The Perils of Binge Viewing, Other Lessons From “Lost,” “Breaking Bad,” “The Office” Showrunners

Vince Gilligan, Carlton Cuse, Greg Daniels, Liz Meriwether and more joined Ben Blacker and Fast Company in L.A. to talk about how Netflix “puts the old model in jeopardy.” Plus the offered advice on creating flawed, real characters and difficult endings.

The Perils of Binge Viewing, Other Lessons From “Lost,” “Breaking Bad,” “The Office” Showrunners

On Tuesday night, Fast Company and Ben Blacker, No. 83 on our Most Creative People 2013 list and host of the Nerdist Writers Panel (and cocreator of The Thrilling Adventure Hour), convened a gathering of some of the best creators and showrunners in the television business to talk about their creativity and their approach to their craft. Onstage at the Largo Theatre in L.A. to benefit 826LA were Vince Gilligan (Breaking Bad), Carlton Cuse (Lost, Bates Motel), Greg Daniels (The Office, King of the Hill), Liz Meriwether (New Girl), Ian Roberts and Jay Martell (Key & Peele), and surprise guests Mike Schur (Parks and Recreation) and Bryan Fuller (Hannibal, Pushing Daisies). Together the group discussed:


Binge Viewing And Netflix All-At-Once Model

While everyone embraced the idea of taking Netflix‘s money–“Netflix gave David Fincher $100 million to create two seasons of television, so yes,” said Cuse when asked if he’d take that deal–Daniels and other worried that consuming TV in great gulps is so threatening to the way that most TV is made that it puts the “old model in jeopardy.” That said, Gilligan admitted that binge viewing–on DVD, Netflix, and iTunes–saved Breaking Bad, finding it new, passionate viewers who came on board as the series progressed.

Why Flawed Characters Are Better

Schur went on a hilarious riff about Darth Vader versus Luke Skywalker, Superman being the most bland character in the history of Western Civilization, and how Tiger Woods should have embraced villainy when his scandal broke, all because we love flawed characters. This was part of a compelling conversation about likeable main characters and how far you can take your protagonist and not lose people. Gilligan admitted that he and his writers flirted with having Breaking Bad main character Walter White inject his partner Jesse’s girlfriend in season two (spoiler alert, if something that first aired in 2008 can still be spoiled) with the heroin overdose that killed her rather than just watch and do nothing when she started to choke on her own vomit. Daniels and Schur admitted that they considered having The Office‘s Michael Scott kill Meredith when he accidentally hit her with his car. Schur admitted that they also considered having Scott realize he hadn’t killed Meredith, but then grab a tire iron and at least consider finishing the job, which Daniels called a “series ender.”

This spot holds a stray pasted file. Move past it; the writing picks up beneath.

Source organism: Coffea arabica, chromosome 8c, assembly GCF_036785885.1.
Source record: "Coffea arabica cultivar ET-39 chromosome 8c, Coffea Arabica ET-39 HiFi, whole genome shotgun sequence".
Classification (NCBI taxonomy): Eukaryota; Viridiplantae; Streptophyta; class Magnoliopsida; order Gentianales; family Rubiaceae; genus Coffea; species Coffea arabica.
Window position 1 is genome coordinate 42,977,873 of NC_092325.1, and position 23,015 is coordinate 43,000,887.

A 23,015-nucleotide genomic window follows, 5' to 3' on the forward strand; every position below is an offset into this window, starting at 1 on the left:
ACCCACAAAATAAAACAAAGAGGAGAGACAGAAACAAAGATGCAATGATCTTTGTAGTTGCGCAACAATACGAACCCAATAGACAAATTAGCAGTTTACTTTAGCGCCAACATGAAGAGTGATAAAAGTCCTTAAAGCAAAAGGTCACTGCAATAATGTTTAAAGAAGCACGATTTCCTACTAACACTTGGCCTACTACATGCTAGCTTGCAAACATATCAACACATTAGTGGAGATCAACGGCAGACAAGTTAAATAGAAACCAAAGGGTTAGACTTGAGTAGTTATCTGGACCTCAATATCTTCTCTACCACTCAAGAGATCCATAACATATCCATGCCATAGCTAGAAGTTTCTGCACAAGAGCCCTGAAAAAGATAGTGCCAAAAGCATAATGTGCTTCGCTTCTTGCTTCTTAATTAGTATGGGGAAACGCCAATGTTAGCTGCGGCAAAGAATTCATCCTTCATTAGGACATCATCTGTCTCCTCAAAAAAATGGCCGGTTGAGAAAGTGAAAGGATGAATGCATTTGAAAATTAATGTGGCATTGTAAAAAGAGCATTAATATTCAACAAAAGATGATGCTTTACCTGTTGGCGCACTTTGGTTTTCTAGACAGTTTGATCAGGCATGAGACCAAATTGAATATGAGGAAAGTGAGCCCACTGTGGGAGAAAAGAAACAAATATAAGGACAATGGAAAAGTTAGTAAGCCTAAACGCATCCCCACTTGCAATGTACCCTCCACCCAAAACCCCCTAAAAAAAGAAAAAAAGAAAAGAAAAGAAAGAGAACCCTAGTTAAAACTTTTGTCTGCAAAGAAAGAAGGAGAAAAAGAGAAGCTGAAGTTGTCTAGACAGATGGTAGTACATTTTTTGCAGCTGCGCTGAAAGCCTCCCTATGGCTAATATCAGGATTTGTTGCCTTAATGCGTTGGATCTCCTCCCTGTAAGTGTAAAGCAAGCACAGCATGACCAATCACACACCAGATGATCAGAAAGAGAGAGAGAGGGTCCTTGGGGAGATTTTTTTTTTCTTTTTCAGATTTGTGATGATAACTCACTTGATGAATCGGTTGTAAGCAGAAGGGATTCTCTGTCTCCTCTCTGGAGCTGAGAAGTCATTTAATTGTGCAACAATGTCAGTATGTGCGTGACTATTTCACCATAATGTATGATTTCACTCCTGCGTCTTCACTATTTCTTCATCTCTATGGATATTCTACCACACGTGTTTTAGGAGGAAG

How Characters Can Evolve By Changing The Reaction, Not The Person

In a deeper exploration of character, the group discussed how sometimes the way to guide the viewers’ reaction to a character is to change the way the characters around them react rather than change the character. Schur credits The Office‘s and Parks and Recreation‘s long-running successes to their calibration of its tone from its earliest episodes. Michael Scott and Leslie Knope didn’t change so much as how the people around them changed in how they dealt with them, which helped guide viewers to see the main characters more favorably.

Why Keeping It Real Is The Key To Success

In great comedies and dramas, there’s no such thing as being just a comedy or a drama. The best dramas like Breaking Bad stuff as much comedy into their episodes as possible, and the best comedies like New Girl put serious stuff in as well. Meriwether said one of the show’s worst episodes was one in which Jess wanted a bathtub, because the stakes were too low. Drama can leaven comedy and vice versa, if there are real stakes at play. Roberts and Martell admitted that there are no dramatic stakes to make a Key & Peele sketch funnier, but they strive to make everything as real as possible and then let the thing that’s funny be the one thing that skews that reality, making it pop. They also imbue sketches to be about an issue–political, relationship, or otherwise–to create their own version of stakes.

Why Endings Are Hard

Gilligan admitted that the end of Breaking Bad hasn’t completely sunk in, Daniels seemed unable to discuss his emotions in thinking about the conclusion of The Office this past spring, and Cuse, based on his pointed, hilarious comments about how he’s the wrong person to ask about how to properly end a beloved television series, indicated that he’s still slightly stung by the angry reaction to the end of Lost.

Don’t change that channel and tune in here again to learn more from last night’s panel, which will be released later this summer, and to listen to it in full.


[Photo Mashup: Joel Arbaje | Popcorn Image: Ktsdesign via Shutterstock]